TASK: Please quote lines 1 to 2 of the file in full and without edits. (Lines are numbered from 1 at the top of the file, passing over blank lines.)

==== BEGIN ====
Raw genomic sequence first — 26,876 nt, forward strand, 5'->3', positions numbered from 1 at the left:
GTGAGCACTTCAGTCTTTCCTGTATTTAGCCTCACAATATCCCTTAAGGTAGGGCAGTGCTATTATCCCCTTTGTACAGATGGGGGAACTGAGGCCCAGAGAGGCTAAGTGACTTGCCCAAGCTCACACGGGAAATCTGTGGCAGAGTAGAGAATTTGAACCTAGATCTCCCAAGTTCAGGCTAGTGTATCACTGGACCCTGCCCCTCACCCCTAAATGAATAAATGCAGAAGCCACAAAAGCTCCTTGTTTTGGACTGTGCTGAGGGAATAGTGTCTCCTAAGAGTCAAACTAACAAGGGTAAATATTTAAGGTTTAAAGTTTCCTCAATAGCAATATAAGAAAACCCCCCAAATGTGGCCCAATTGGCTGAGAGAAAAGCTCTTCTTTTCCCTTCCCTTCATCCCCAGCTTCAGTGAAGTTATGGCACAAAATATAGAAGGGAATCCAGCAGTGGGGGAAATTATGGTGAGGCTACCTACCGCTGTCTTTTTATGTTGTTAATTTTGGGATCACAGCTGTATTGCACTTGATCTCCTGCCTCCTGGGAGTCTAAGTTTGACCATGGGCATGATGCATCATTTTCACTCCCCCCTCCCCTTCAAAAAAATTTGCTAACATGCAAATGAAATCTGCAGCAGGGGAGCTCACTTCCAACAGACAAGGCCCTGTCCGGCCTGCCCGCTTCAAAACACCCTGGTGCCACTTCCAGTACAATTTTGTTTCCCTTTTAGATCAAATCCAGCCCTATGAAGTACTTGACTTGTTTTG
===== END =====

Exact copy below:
Raw genomic sequence first — 26,876 nt, forward strand, 5'->3', positions numbered from 1 at the left:
GTGAGCACTTCAGTCTTTCCTGTATTTAGCCTCACAATATCCCTTAAGGTAGGGCAGTGCTATTATCCCCTTTGTACAGATGGGGGAACTGAGGCCCAGAGAGGCTAAGTGACTTGCCCAAGCTCACACGGGAAATCTGTGGCAGAGTAGAGAATTTGAACCTAGATCTCCCAAGTTCAGGCTAGTGTATCACTGGACCCTGCCCCTCACCCCTAAATGAATAAATGCAGAAGCCACAAAAGCTCCTTGTTTTGGACTGTGCTGAGGGAATAGTGTCTCCTAAGAGTCAAACTAACAAGGGTAAATATTTAAGGTTTAAAGTTTCCTCAATAGCAATATAAGAAAACCCCCCAAATGTGGCCCAATTGGCTGAGAGAAAAGCTCTTCTTTTCCCTTCCCTTCATCCCCAGCTTCAGTGAAGTTATGGCACAAAATATAGAAGGGAATCCAGCAGTGGGGGAAATTATGGTGAGGCTACCTACCGCTGTCTTTTTATGTTGTTAATTTTGGGATCACAGCTGTATTGCACTTGATCTCCTGCCTCCTGGGAGTCTAAGTTTGACCATGGGCATGATGCATCATTTTCACTCCCCCCTCCCCTTCAAAAAAATTTGCTAACATGCAAATGAAATCTGCAGCAGGGGAGCTCACTTCCAACAGACAAGGCCCTGTCCGGCCTGCCCGCTTCAAAACACCCTGGTGCCACTTCCAGTACAATTTTGTTTCCCTTTTAGATCAAATCCAGCCCTATGAAGTACTTGACTTGTTTTG